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by Maurie Backman / Motley Fool
Many of us push ourselves to sock away as much money for retirement as we can, but there comes a point where we cut ourselves a little slack. After all, just because it’s possible to eke out a little extra savings here and there doesn’t mean we’re ready to sacrifice all of life’s luxuries in hopes of saving enough money for the perfect retirement down the line.
That said, if we all allocated just 1% more of our income to retirement savings now, we’d all be in a much better position down the line.
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It’s all about compounding
Compounding is basically a way of earning interest on interest. When you invest money, be it in stocks, bonds, or a savings account, if all goes well, you make some money on whatever amount you initially put in. When that happens, you can then invest your profits again, kicking off a virtuous (and lucrative) cycle of accelerating gains.
What does compounding have to do with retirement? It’s simple: The earlier you start putting money into a 401(k) or IRA, the more time you get to take advantage of compounding. Similarly, the more money you contribute up front, the more you stand to earn on that money.
Up your contribution early on
Putting any amount of money into a 401(k) or IRA is a good start, but the more you can contribute early on, the better. Say you’re 30 years old, earn $60,000 a year, and currently contribute 5% of your salary, or $3,000, to a 401(k). Let’s also assume that you intend to continue contributing 5% of your salary for the remainder of your career, and your salary increases 3% each year. If your 401(k) generates a 6% return (which is actually well below the stock market’s average) then you’ll have about $502,000 saved up by age 65 — certainly a respectable balance. But let’s say you find a way to contribute 6% of your salary each year instead of just 5%. Using our same assumptions, by age 65, you’ll have a balance of $602,000 — $100,000 more than what a 5% contribution would’ve made you.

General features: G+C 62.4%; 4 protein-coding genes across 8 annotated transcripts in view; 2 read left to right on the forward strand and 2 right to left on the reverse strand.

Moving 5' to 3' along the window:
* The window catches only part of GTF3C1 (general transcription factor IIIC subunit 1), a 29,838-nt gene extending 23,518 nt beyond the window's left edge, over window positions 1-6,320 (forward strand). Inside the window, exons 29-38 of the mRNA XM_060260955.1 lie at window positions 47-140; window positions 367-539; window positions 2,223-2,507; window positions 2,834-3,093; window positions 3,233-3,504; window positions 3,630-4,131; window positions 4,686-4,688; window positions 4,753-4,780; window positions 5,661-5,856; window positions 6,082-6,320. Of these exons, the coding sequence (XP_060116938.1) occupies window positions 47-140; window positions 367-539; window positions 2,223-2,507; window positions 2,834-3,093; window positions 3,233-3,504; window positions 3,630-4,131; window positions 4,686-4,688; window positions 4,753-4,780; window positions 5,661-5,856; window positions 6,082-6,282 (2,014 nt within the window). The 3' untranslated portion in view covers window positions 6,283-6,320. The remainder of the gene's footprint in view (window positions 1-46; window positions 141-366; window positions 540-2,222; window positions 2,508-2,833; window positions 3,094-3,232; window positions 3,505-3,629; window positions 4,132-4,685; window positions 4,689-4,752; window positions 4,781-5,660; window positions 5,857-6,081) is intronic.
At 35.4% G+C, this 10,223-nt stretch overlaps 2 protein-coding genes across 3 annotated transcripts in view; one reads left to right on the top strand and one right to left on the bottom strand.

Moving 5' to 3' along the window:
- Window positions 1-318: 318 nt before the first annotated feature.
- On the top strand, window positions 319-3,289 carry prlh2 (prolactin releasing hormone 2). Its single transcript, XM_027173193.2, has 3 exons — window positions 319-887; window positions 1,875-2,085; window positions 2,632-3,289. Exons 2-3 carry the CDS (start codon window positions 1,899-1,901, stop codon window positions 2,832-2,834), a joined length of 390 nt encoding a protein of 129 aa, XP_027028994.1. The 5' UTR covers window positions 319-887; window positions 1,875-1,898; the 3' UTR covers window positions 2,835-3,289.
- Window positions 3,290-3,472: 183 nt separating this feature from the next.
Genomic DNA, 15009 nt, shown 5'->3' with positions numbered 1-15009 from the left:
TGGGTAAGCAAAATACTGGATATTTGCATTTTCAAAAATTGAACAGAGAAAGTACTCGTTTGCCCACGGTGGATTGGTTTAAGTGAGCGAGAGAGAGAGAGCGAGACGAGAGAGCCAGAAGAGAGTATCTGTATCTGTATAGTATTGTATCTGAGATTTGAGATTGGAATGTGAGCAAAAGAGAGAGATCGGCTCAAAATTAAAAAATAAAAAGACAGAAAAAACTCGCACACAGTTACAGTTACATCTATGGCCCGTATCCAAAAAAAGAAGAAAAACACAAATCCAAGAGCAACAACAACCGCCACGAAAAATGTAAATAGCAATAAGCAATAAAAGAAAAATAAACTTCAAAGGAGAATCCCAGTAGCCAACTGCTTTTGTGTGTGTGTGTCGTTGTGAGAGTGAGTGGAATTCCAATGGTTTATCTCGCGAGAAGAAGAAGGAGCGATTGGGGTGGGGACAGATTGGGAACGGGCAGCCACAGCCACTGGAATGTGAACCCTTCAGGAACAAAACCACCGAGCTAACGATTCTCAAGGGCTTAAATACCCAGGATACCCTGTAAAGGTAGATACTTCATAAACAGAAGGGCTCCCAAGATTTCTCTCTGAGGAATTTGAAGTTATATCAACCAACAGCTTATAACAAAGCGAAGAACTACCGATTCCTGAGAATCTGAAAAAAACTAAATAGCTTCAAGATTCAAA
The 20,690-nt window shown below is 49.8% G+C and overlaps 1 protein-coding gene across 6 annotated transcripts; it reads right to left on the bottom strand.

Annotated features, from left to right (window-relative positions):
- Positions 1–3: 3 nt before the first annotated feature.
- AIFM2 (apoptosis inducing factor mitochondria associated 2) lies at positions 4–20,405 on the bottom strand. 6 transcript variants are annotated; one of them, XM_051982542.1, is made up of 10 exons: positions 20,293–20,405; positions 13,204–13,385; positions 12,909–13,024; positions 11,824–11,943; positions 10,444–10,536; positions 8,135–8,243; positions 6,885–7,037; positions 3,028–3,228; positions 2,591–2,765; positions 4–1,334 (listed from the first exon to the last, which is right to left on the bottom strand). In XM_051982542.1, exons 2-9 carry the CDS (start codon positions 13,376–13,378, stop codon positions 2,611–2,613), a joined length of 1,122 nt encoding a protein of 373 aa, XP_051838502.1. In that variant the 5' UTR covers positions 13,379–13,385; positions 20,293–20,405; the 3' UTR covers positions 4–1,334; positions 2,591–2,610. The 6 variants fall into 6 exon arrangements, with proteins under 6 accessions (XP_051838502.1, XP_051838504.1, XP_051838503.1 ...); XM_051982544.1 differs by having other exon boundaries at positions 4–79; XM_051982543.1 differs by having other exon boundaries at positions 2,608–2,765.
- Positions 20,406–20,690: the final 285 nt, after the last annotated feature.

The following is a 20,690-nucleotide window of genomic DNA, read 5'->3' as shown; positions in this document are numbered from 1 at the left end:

Let’s look at what that extra 1% means for you today. Based on a $60,000 salary, that’s $600 less per year to spend on living expenses. While that may seem like a lot at first glance, we’re really only talking about $50 a month, which you can easily compensate for by packing your own lunch a few days a week instead of dining out, or by clipping supermarket coupons to lower your grocery bills.
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Now let’s say you’re at a point in life where you’re making more money, but retirement is looming. If you’re 55, earn $150,000 a year, get an annual salary increase of 3%, save 6% of your salary, and earn a 6% return, then you’ll have $138,000 by age 65. On the other hand, if you save 7% of your earnings instead of just 6%, you’ll accumulate $161,000, or an extra $23,000, over the course of 10 years — a nice boost to your retirement savings, but not nearly as significant as the $100,000 difference we saw earlier.
The bottom line is this: Maxing out your savings early on in your career can make a huge difference by the time you reach retirement, and trust me: Squeezing an extra 1% of your income won’t be a major lifestyle-buster. But the longer you wait to start saving that extra bit, the less of an opportunity you’ll get to capitalize on the beauty of compounding. So the next time you reach for the phone to order delivery, think about what that money could be doing for you instead. Then go into your freezer, bust out some leftovers, and imagine your retirement fund growing by the minute.